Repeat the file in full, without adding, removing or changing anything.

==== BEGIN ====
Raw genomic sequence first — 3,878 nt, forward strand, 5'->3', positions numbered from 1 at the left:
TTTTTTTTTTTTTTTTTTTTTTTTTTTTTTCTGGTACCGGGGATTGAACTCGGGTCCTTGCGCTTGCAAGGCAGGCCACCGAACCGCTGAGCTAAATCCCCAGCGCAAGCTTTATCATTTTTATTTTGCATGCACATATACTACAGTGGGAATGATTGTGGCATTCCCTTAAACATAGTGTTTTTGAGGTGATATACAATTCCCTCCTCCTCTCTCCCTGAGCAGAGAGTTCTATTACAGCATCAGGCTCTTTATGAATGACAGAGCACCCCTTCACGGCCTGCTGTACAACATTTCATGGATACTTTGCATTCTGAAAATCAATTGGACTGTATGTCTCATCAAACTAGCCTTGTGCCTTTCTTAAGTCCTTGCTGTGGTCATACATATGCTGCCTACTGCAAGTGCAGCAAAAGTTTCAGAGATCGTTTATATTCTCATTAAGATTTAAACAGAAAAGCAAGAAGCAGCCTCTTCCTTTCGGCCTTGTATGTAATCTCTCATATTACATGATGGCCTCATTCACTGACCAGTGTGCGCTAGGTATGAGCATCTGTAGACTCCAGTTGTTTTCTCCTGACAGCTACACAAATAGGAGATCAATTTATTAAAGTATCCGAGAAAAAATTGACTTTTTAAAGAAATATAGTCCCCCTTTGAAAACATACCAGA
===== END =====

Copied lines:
Raw genomic sequence first — 3,878 nt, forward strand, 5'->3', positions numbered from 1 at the left:
TTTTTTTTTTTTTTTTTTTTTTTTTTTTTTCTGGTACCGGGGATTGAACTCGGGTCCTTGCGCTTGCAAGGCAGGCCACCGAACCGCTGAGCTAAATCCCCAGCGCAAGCTTTATCATTTTTATTTTGCATGCACATATACTACAGTGGGAATGATTGTGGCATTCCCTTAAACATAGTGTTTTTGAGGTGATATACAATTCCCTCCTCCTCTCTCCCTGAGCAGAGAGTTCTATTACAGCATCAGGCTCTTTATGAATGACAGAGCACCCCTTCACGGCCTGCTGTACAACATTTCATGGATACTTTGCATTCTGAAAATCAATTGGACTGTATGTCTCATCAAACTAGCCTTGTGCCTTTCTTAAGTCCTTGCTGTGGTCATACATATGCTGCCTACTGCAAGTGCAGCAAAAGTTTCAGAGATCGTTTATATTCTCATTAAGATTTAAACAGAAAAGCAAGAAGCAGCCTCTTCCTTTCGGCCTTGTATGTAATCTCTCATATTACATGATGGCCTCATTCACTGACCAGTGTGCGCTAGGTATGAGCATCTGTAGACTCCAGTTGTTTTCTCCTGACAGCTACACAAATAGGAGATCAATTTATTAAAGTATCCGAGAAAAAATTGACTTTTTAAAGAAATATAGTCCCCCTTTGAAAACATACCAGA